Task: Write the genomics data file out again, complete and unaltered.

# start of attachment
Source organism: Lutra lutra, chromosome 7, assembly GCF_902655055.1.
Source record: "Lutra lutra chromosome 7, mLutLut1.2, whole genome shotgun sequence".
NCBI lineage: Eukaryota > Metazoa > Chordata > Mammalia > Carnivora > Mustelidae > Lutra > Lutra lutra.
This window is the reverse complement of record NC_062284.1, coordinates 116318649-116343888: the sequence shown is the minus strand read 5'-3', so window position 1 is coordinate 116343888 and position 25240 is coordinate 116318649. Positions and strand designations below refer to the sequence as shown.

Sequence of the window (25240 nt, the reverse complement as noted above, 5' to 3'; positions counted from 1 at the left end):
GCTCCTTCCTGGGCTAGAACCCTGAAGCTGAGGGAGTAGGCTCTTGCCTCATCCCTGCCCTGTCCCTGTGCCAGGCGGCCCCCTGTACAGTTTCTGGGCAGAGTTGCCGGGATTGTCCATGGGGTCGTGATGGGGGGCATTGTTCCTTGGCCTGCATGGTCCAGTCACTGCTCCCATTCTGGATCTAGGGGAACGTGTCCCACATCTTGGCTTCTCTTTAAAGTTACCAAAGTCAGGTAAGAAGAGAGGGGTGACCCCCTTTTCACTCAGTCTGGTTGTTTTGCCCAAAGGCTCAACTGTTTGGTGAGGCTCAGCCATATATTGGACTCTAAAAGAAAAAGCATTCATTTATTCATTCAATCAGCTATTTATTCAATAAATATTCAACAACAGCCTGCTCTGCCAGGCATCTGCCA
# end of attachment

Source organism: Lutra lutra, chromosome 7, assembly GCF_902655055.1.
Source record: "Lutra lutra chromosome 7, mLutLut1.2, whole genome shotgun sequence".
NCBI lineage: Eukaryota > Metazoa > Chordata > Mammalia > Carnivora > Mustelidae > Lutra > Lutra lutra.
This window is the reverse complement of record NC_062284.1, coordinates 116318649-116343888: the sequence shown is the minus strand read 5'-3', so window position 1 is coordinate 116343888 and position 25240 is coordinate 116318649. Positions and strand designations below refer to the sequence as shown.

Sequence of the window (25240 nt, the reverse complement as noted above, 5' to 3'; positions counted from 1 at the left end):
GCTCCTTCCTGGGCTAGAACCCTGAAGCTGAGGGAGTAGGCTCTTGCCTCATCCCTGCCCTGTCCCTGTGCCAGGCGGCCCCCTGTACAGTTTCTGGGCAGAGTTGCCGGGATTGTCCATGGGGTCGTGATGGGGGGCATTGTTCCTTGGCCTGCATGGTCCAGTCACTGCTCCCATTCTGGATCTAGGGGAACGTGTCCCACATCTTGGCTTCTCTTTAAAGTTACCAAAGTCAGGTAAGAAGAGAGGGGTGACCCCCTTTTCACTCAGTCTGGTTGTTTTGCCCAAAGGCTCAACTGTTTGGTGAGGCTCAGCCATATATTGGACTCTAAAAGAAAAAGCATTCATTTATTCATTCAATCAGCTATTTATTCAATAAATATTCAACAACAGCCTGCTCTGCCAGGCATCTGCCA